St. Louis County's plan to demolish the Northland Building in Virginia has been in the works for a number of years - but the plan requires some big changes for the city.
"We can't build this building, to our needs, without closing the street and demolishing the building," said Director of Property Management for St. Louis County, Tony Mancuso.
County officials say the staff has outgrown the building, and they can no longer meet the needs of their customers, and the cost to upkeep and upgrade the building is too great.
They plan to tear it down, build a new one in the adjacent parking lot, and place the parking lot where the building currently stands.
"By all our professional assessments, that we've had people come and look, the building has served it's life cycle. To retrofit it, it would not be the best use of county funds for the long term," said Mancuso.
While the county wants to tear down this nearly 100 year old building, and build a fresh and new one, the mayor of Virginia says residents are saying the building, built in 1923, adds to the historic charm of downtown Virginia.
"To demolish a building that could be salvageable, is a concern for many people," said Larry Cuffe Jr, mayor of Virginia.
The city has already approved a demolition permit for the project. However, the plan can not move forward without a key vote.
"In order to build this facility the way they want it, they're asking the city council to vote to vacate the 300 block of first street south," said Cuffe.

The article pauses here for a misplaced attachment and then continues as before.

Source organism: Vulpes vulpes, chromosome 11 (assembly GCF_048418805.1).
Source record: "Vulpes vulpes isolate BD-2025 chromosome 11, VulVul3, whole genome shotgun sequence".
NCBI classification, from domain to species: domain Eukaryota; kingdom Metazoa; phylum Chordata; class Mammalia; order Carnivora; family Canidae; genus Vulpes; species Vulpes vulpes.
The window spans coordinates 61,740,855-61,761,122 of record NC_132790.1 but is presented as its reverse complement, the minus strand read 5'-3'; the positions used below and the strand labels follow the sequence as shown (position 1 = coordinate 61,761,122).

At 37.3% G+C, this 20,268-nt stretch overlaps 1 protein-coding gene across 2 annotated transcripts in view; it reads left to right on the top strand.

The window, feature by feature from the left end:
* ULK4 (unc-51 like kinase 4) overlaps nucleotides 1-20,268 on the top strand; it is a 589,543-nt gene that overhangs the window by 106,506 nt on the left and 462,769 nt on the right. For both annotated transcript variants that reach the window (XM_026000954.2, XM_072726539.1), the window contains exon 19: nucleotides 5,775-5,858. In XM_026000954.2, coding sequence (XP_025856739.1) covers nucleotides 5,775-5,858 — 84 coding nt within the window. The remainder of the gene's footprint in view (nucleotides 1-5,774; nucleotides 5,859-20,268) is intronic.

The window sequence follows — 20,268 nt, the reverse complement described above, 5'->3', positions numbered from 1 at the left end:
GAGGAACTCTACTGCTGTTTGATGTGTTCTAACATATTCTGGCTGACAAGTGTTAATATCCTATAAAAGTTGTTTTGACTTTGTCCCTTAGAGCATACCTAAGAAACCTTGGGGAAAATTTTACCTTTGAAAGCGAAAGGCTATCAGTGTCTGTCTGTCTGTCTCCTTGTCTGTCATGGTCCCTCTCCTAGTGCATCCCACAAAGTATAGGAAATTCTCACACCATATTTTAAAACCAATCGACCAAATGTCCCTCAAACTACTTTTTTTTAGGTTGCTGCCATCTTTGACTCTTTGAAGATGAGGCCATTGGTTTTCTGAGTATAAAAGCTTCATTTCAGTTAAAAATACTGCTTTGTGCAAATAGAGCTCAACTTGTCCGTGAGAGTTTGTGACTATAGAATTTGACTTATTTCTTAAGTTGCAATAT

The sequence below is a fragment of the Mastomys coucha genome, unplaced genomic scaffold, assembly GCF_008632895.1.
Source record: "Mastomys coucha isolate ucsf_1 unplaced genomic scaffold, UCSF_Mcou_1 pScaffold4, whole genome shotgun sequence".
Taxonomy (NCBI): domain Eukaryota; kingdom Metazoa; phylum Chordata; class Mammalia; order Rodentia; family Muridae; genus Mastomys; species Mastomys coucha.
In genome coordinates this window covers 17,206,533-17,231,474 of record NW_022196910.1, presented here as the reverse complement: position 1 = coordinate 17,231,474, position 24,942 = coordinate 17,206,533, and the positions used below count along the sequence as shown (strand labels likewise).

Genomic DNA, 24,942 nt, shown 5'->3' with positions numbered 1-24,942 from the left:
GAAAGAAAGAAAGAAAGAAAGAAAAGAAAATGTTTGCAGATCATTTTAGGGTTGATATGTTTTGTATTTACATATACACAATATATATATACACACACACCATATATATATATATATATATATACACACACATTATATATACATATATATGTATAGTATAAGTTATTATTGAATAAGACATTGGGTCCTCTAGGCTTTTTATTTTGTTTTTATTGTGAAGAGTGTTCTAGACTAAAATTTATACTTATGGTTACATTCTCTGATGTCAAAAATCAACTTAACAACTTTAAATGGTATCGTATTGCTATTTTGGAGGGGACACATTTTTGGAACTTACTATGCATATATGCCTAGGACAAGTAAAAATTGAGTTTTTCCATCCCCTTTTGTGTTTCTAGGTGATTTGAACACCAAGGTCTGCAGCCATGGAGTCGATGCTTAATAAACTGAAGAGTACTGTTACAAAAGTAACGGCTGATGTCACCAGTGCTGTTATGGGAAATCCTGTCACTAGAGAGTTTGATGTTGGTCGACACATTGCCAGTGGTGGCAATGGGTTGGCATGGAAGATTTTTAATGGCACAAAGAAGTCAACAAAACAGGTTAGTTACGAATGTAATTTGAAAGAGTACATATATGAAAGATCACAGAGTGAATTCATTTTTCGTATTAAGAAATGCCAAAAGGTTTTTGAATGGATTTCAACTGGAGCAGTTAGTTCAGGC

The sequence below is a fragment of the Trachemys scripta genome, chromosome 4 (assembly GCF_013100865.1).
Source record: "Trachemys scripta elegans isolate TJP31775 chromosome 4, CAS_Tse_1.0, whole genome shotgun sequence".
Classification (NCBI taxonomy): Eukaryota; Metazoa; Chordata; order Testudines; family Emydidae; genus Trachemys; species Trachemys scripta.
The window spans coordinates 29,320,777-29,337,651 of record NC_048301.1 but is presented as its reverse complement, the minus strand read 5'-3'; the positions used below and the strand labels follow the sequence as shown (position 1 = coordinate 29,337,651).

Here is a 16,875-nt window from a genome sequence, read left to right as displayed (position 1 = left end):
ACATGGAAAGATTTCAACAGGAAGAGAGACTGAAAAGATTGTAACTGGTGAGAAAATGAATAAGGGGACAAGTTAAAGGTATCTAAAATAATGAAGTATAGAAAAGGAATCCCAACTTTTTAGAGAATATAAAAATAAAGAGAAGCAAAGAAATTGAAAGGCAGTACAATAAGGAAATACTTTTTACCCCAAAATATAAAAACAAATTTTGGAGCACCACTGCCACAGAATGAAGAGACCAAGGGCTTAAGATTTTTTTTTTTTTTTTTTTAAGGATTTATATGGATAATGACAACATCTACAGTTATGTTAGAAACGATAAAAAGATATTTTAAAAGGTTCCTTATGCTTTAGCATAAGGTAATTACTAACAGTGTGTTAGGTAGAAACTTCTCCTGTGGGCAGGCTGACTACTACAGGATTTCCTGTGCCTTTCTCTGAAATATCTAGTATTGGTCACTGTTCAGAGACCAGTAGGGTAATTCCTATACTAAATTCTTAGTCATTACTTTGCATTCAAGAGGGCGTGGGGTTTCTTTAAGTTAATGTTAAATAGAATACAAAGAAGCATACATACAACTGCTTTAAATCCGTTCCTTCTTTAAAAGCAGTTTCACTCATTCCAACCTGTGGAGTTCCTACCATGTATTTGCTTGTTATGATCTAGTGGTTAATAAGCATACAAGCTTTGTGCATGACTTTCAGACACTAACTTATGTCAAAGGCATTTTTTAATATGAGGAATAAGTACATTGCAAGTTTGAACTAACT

Cuffe said he doesn't want to see the building go, but if the county isn't able to build a new building, he says they may consider building one in a neighboring city.
"I think the economic vitality of downtown would be significantly diminished, and would be devastating, if they were to move their offices," said Cuffe.
While the building is on the register of National Historic Places, Cuffe says it has been home to many different organizations through the years, which has lead to several remodels and upgrades, removing much of what made it a historic building.
The county did put the building up for sale previously, but there were no interested buyers. After that time, the county offered to sell it to the city for the price of $1. The city passed, and Cuffe says that's because it would not have been financially beneficial to own and operate the building.
The plan can not move forward without a four-fifths majority vote from the city council to vacate the one block of first avenue.
Without a vote by city council, the county could ask a district judge to step in, and over rule. However, the mayor of Virginia says the county has given no indication they would do so.
There will be a public hearing, in Virginia on October 3rd.
The city council will vote whether to remove the street immediately following the public hearing.